The image on the cover of your e-book can really help to stimulate interest from readers. A little thought and planning will create content and composition which, while hinting at the subject matter, will intrigue the potential buyer.
Many writers are enjoying the creative process of taking photographs or producing artwork for use on the covers of their CUT e-books, or using images created by friends and crediting them inside the cover. If you like the challenge of taking a suitable photograph yourself, it’s worth noting that an image created by a basic digital camera or smartphone is sufficient – the ideal file size is between 250k and 1Mb.
However, if you would rather source a ready-made image, you must take care to ensure that you respect the copyright of its originator. As a writer, you will appreciate that just because it’s easy to copy something, it doesn’t mean that you can do so legally. Unless you have explicit permission to use an image, don’t. There are many images legally available online free of charge, although sometimes images which are paid for have better quality and fewer restrictions (for example, you may not need to acknowledge the creator).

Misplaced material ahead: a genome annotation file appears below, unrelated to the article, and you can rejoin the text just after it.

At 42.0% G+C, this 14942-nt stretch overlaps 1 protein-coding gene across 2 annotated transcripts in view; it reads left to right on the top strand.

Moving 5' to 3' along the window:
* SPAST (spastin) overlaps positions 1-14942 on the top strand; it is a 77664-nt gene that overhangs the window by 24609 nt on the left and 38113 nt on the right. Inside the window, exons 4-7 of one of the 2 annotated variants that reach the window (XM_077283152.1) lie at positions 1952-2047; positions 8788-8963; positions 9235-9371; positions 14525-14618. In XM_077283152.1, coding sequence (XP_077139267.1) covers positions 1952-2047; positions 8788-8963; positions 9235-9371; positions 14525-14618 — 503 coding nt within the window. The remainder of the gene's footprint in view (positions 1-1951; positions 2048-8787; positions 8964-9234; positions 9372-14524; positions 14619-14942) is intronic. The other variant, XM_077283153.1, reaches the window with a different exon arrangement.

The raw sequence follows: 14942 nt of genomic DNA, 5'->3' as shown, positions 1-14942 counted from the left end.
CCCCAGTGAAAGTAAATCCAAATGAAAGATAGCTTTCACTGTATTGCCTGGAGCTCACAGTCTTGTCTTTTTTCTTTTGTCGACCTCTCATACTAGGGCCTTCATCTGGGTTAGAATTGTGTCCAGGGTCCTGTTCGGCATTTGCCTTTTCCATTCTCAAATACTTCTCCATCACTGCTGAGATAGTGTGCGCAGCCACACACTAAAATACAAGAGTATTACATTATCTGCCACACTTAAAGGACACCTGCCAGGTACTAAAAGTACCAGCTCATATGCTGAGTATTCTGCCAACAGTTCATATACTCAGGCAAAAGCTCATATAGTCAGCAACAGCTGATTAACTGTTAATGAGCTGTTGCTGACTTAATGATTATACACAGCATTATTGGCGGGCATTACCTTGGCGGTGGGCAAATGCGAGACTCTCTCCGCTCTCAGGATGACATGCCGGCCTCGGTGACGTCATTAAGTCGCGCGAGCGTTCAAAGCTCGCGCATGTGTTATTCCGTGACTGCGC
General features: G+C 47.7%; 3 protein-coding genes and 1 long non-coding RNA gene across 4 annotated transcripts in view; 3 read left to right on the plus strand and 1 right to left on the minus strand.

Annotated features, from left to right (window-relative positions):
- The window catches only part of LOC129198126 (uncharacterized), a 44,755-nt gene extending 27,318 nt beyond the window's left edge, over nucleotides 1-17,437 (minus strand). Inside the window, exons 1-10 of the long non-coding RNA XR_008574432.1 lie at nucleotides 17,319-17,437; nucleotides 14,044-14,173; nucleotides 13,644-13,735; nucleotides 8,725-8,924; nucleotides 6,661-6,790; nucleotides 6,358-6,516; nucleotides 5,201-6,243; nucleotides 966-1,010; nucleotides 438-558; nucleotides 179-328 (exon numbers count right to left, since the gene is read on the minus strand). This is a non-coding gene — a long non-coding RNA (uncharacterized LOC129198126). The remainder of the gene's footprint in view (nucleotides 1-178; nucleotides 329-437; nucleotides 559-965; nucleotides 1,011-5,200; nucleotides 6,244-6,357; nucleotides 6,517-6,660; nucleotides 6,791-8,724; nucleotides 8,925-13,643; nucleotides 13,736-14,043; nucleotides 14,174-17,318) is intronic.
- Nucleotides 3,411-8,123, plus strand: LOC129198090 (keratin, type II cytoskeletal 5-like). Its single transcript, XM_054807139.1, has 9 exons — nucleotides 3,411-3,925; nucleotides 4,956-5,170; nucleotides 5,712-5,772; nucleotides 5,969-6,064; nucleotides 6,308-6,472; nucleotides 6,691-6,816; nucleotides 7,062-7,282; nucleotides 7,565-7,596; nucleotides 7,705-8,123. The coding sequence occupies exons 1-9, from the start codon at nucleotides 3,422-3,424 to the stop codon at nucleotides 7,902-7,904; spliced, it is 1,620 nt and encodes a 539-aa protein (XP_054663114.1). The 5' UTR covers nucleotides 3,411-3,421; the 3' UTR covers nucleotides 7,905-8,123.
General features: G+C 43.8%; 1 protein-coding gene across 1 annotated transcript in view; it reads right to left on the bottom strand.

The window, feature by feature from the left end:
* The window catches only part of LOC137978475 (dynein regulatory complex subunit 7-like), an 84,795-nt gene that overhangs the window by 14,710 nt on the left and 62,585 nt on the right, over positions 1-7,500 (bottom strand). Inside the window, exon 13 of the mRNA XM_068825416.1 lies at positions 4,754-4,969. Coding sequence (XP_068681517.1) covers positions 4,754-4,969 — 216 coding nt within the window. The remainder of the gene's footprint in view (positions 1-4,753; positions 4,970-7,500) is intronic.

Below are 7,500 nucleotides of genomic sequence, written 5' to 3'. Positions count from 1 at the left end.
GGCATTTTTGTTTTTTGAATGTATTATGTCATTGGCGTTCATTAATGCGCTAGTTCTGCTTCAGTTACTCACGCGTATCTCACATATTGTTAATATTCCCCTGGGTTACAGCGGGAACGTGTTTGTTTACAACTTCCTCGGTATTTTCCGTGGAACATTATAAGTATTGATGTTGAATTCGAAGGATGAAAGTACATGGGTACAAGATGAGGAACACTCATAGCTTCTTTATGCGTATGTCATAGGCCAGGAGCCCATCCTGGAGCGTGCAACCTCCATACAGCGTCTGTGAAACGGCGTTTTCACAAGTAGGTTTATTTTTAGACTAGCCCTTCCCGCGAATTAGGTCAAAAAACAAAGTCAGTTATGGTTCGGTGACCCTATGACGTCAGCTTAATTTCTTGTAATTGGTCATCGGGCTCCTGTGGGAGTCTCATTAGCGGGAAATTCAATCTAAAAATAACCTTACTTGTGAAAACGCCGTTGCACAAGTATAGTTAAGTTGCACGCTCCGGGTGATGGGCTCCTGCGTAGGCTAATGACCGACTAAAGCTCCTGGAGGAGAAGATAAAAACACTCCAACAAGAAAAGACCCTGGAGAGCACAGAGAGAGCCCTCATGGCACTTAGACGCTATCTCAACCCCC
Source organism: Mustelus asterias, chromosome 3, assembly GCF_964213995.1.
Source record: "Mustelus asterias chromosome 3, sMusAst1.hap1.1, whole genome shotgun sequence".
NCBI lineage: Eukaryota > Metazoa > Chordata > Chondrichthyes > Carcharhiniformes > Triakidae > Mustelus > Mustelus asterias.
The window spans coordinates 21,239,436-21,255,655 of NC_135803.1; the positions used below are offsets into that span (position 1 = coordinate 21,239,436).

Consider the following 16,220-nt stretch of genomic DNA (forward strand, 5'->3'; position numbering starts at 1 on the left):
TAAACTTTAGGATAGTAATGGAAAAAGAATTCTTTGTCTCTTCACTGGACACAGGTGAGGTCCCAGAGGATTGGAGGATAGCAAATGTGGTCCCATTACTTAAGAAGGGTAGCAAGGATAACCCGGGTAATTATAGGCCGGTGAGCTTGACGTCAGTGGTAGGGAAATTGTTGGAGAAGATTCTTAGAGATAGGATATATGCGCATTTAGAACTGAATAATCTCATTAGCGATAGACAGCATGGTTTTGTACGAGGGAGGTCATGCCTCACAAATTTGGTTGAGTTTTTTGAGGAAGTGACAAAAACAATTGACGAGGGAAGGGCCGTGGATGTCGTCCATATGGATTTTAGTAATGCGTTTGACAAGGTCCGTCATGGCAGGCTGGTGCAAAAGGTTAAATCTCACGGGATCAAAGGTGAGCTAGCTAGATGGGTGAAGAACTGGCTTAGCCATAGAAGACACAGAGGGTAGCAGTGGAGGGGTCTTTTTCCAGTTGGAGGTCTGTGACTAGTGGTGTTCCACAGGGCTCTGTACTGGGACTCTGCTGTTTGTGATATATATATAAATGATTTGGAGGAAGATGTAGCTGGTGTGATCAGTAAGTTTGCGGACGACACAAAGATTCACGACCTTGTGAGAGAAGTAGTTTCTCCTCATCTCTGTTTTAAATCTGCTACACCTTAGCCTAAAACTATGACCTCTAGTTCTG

These sites allow you to use their images free of charge; without even crediting the originator:
- freeimages – an excellent source of free images
- morgueFile – another good site for free stock photography
- FreeMediaGoo – a small but high quality collection, many supplied by professionals
- pixabay – another collection of free images
Images free with attribution
In these examples, while the images are free, you are required to acknowledge the creator. You are able to do this on the inside cover of your CUT e-book, by entering the appropriate details when you upload your work.
Some of these sites use a Creative Commons licence, which allows you to use the images with certain conditions. Creative Commons licences vary, so be sure to choose one which:
- Allows commercial use
- Allows modification, so that “derivative works” are allowed
- Does not require “share alike”
- Google Images – Images are copyright, so you should not just copy any of them. However, you can filter your search to show only images which are labelled “reuse with modification”
- Flickr – Similarly, the photographs are copyright, but you can filter your search to include only those under a Creative Commons licence, which are available for commercial use and can be modified
Paid for images
- Big Stock Photo – One of many good stock photography sites
- iStockphoto – One of the oldest and most popular stock photo sites
- Dreamstime – This one has a very good advanced search facility, enabling you to search by image size, price, age of picture, or even the main colours in it. It also has a free section
If you know of other great sources for images, please do share them with us by adding a comment to this blog.